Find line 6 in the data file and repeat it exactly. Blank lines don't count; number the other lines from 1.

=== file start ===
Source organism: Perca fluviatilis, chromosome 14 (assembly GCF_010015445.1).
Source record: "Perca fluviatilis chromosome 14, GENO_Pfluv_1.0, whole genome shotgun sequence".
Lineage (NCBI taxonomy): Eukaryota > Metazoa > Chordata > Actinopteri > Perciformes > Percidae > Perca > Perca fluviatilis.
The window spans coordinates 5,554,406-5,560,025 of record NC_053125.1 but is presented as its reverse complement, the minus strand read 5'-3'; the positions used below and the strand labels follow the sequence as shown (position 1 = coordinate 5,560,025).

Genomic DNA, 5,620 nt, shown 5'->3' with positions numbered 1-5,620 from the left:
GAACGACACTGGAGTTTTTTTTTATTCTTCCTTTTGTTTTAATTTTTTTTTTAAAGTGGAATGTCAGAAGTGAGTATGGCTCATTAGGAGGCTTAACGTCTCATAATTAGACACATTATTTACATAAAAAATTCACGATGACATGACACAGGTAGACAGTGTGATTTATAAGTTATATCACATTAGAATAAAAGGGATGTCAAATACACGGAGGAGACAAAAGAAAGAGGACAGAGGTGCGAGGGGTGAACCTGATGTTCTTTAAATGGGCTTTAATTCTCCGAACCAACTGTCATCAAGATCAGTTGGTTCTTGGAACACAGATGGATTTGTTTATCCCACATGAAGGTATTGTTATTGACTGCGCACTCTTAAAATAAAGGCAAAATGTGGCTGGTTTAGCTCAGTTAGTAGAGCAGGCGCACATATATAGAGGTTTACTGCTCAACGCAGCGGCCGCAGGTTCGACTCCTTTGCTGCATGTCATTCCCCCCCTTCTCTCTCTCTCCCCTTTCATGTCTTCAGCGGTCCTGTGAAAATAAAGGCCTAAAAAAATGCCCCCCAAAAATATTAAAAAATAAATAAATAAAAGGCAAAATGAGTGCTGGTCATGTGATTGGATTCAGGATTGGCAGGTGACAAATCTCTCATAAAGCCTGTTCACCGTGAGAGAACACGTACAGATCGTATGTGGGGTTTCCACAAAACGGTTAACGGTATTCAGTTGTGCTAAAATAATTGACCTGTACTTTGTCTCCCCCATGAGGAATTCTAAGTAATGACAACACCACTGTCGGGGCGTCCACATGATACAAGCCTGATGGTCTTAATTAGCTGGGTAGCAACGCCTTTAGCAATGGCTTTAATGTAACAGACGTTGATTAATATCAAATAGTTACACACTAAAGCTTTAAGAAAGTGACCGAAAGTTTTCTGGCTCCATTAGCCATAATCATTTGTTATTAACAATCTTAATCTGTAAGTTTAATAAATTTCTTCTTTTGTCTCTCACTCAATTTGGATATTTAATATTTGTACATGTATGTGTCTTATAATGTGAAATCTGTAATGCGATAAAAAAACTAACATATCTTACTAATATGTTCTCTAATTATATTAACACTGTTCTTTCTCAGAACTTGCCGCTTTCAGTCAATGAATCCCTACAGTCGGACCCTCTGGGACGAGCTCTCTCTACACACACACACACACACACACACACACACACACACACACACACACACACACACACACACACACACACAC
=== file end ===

GAACGACACTGGAGTTTTTTTTTATTCTTCCTTTTGTTTTAATTTTTTTTTTAAAGTGGAATGTCAGAAGTGAGTATGGCTCATTAGGAGGCTTAACGTCTCATAATTAGACACATTATTTACATAAAAAATTCACGATGACATGACACAGGTAGACAGTGTGATTTATAAGTTATATCACATTAGAATAAAAGGGATGTCAAATACACGGAGGAGACAAAAGAAAGAGGACAGAGGTGCGAGGGGTGAACCTGATGTTCTTTAAATGGGCTTTAATTCTCCGAACCAACTGTCATCAAGATCAGTTGGTTCTTGGAACACAGATGGATTTGTTTATCCCACATGAAGGTATTGTTATTGACTGCGCACTCTTAAAATAAAGGCAAAATGTGGCTGGTTTAGCTCAGTTAGTAGAGCAGGCGCACATATATAGAGGTTTACTGCTCAACGCAGCGGCCGCAGGTTCGACTCCTTTGCTGCATGTCATTCCCCCCCTTCTCTCTCTCTCCCCTTTCATGTCTTCAGCGGTCCTGTGAAAATAAAGGCCTAAAAAAATGCCCCCCAAAAATATTAAAAAATAAATAAATAAAAGGCAAAATGAGTGCTGGTCATGTGATTGGATTCAGGATTGGCAGGTGACAAATCTCTCATAAAGCCTGTTCACCGTGAGAGAACACGTACAGATCGTATGTGGGGTTTCCACAAAACGGTTAACGGTATTCAGTTGTGCTAAAATAATTGACCTGTACTTTGTCTCCCCCATGAGGAATTCTAAGTAATGACAACACCACTGTCGGGGCGTCCACATGATACAAGCCTGATGGTCTTAATTAGCTGGGTAGCAACGCCTTTAGCAATGGCTTTAATGTAACAGACGTTGATTAATATCAAATAGTTACACACTAAAGCTTTAAGAAAGTGACCGAAAGTTTTCTGGCTCCATTAGCCATAATCATTTGTTATTAACAATCTTAATCTGTAAGTTTAATAAATTTCTTCTTTTGTCTCTCACTCAATTTGGATATTTAATATTTGTACATGTATGTGTCTTATAATGTGAAATCTGTAATGCGATAAAAAAACTAACATATCTTACTAATATGTTCTCTAATTATATTAACACTGTTCTTTCTCAGAACTTGCCGCTTTCAGTCAATGAATCCCTACAGTCGGACCCTCTGGGACGAGCTCTCTCTACACACACACACACACACACACACACACACACACACACACACACACACACACACACACACACACACACAC